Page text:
WASHINGTON – The Army has been planning for two vertical lift aircraft to begin flight demonstrations in the fall of 2017 critical to the process of informing and shaping the design of a Future Vertical Lift helicopter fleet expected to come online in the 2030s.
But one of the demonstrators – the Sikorsky-Boeing-made SB-1 Defiant coaxial helicopter – is now slated to start flying some time in the first half of 2018, behind the original schedule.
Bell Helicopter has been very vocal about its own demonstrator – the V-280 Valor tiltrotor – and recently said the aircraft is roughly 95 percent complete. The company said it will be ready to fly on schedule in the fall of 2017, but also believes the Army, given the technology on display now, could start building a new aircraft by 2020.
While Defiant may start its flight test phase later, the Boeing and Sikorsky team believes it’s following "a very disciplined approach," according to Pat Donnelly, Defiant program manager at Boeing.
The delay seems to be a relatively new development. In December, the Boeing-Sikorsky team told Defense News in an interview that it was anticipating flying on time.
"Honestly, there’s nothing significant that happened that caused a delay," Donnelly told reporters during an April 18 teleconference. "There were no problems that we’ve encountered; it’s just a process as we’ve been following it. Things aren’t happening as quickly as we would like, but again there has been no negative elements going on, we are marching down the path, as we said."
Donnelly added the Army and Marine Corps "fully understand where we are and fully support" the process "because, again, it is the belief that when we do fly we will have validated all of our components and, as such, we will be entering a much more risk-reduced flight test program."
When pressed further on what was slowing the process, Donnelly said the focus of the team in developing Defiant has been on work in its systems integration lab and propulsion system test bed. He said the third leg of the development work is flying the aircraft. The process requires coordination across the three legs, as hardware is refined, for instance.
The team thinks it is possible to make up for lost time as it begins to fly the aircraft due to its thorough risk reduction process now, but Donnelly added, "we do recognize that our flight test program has probably a year duration. Certainly as we start to fly the aircraft, while we still have to expand an envelope and still have to prove all of the flight characteristics of this vehicle, we will be doing it with more confidence I think than we would be if we didn’t do all of this risk reduction beforehand."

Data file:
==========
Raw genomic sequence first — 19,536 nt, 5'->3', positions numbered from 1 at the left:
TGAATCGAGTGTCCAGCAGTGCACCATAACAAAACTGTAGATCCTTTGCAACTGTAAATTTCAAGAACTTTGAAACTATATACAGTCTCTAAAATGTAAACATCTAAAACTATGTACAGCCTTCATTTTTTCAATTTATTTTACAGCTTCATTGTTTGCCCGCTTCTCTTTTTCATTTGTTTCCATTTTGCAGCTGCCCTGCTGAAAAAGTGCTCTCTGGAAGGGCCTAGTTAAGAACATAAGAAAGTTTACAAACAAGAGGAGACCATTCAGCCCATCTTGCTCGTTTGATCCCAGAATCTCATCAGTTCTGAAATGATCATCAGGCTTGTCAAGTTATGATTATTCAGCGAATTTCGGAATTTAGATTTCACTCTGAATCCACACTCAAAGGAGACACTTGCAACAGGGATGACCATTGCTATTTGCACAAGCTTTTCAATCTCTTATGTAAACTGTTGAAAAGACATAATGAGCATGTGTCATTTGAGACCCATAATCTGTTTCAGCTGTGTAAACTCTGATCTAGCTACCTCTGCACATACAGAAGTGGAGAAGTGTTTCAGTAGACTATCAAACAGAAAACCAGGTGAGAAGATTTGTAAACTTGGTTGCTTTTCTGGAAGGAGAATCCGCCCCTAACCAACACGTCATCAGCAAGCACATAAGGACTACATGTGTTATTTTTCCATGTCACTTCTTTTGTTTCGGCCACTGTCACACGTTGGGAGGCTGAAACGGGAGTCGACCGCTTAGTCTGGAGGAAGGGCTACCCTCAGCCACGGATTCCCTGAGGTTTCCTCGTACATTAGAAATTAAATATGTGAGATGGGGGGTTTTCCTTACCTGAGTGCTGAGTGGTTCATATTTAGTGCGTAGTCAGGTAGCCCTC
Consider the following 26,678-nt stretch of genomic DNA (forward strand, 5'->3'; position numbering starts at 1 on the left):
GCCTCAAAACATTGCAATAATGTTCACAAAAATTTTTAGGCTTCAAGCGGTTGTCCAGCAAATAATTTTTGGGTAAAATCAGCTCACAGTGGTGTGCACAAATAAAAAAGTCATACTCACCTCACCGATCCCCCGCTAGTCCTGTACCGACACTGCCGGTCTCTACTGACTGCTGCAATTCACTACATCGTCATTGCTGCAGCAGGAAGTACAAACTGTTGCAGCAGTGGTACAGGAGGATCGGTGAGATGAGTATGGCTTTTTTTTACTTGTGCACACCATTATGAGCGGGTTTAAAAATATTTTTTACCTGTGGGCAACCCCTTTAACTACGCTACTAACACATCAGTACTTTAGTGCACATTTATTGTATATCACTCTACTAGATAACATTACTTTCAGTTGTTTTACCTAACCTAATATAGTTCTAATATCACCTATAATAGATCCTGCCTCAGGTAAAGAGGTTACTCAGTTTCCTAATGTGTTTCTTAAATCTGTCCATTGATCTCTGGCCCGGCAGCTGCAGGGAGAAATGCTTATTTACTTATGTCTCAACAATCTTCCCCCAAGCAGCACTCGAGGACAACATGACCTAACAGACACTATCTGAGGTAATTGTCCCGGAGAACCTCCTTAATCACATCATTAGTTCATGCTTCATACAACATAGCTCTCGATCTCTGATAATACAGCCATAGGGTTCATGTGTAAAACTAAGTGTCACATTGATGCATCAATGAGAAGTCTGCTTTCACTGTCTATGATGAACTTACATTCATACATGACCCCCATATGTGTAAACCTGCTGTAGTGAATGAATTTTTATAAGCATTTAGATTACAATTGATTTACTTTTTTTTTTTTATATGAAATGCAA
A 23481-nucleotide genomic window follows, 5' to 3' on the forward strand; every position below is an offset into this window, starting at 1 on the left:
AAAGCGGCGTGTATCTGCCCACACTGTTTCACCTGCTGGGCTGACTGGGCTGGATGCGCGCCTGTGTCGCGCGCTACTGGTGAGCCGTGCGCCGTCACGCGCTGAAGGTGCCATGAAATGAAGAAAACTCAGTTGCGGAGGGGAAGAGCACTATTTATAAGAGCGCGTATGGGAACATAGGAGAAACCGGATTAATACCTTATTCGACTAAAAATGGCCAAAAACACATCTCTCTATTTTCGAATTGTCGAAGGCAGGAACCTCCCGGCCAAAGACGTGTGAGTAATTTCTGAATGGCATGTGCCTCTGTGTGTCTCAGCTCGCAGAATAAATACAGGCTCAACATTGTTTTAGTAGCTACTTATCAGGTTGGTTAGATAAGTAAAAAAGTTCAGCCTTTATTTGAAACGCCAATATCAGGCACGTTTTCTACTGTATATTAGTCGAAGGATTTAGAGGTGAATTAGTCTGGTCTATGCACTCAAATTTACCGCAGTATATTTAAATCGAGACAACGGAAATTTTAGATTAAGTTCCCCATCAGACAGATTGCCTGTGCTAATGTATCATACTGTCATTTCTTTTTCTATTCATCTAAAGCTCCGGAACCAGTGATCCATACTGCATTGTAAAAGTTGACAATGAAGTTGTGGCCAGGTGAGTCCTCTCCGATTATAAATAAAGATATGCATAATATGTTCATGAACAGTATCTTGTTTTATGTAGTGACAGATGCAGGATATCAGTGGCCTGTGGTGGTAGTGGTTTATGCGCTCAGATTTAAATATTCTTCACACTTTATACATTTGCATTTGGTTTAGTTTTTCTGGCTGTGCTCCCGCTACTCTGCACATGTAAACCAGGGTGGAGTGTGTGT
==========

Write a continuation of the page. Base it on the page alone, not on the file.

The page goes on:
The Boeing-Sikorsky team also said the delay in flight schedule should not have a negative impact on the Army launching its FVL program within its planned timeline. The program is expected to become a full-fledged program-of-record in 2019.
Meanwhile, the Lockheed Martin-owned Sikorsky has made progress in its S-97 Raider helicopter program, which uses the same X2 coaxial technology as Defiant but on a smaller scale. Raider is a scaled-up version of its X2 demonstrator that broke unofficial helicopter cruise speed records in 2010.
The aircraft flew in March this year in a series of tests and Lockheed posted a video Tuesday of it in action. The Army considered Raider as an option when it was looking to procure an armed reconnaissance helicopter around 2012, but ultimately it opted not to procure a new helicopter for the mission.
Sikorksy has moved at lightning speed with Raider’s development. At the time the service was mulling a new armed scout, Raider was an aircraft just on paper.
The service originally intended to include the attack mission in its first variant of FVL that it calls "Capability Set 3," but the Army is taking a step back to debate what it truly needs in an attack helicopter and where it fits in the family of future rotorcraft. The analysis of alternatives the service has begun for its first variant of FVL does not include examining the attack mission.
The Army will likely follow the development of capability set 3 with capability set 1 development – which is expected to address light attack – due to a current gap in the service’s light attack and reconnaissance helicopter fleet with the retirement of the OH-58D Kiowa Warrior helicopter.
In scaling up in size, moving from the X2 to Raider to Defiant, Sikorsky is increasing the weight of the platform from 6,000 lbs to 11,000 lbs to 30,000 lbs, Donnelly said.
When asked what the challenges might be in scaling the aircraft up in size and weight, Donnelly said, while loads on the rotor system increase with size, the task "doesn’t appear to be a challenge at this time."
Dan Spoor, Sikorsky vice president told reporters in the small teleconference that using a currently fielded engine – the T-55 – puts some limitation on the aircraft and a future engine that would come along with FVL would match up well with what the team has designed and would bring it to its full potential.
Jen Judson is an award-winning journalist covering land warfare for Defense News. She has also worked for Politico and Inside Defense. She holds a Master of Science in journalism from Boston University and a Bachelor of Arts from Kenyon College.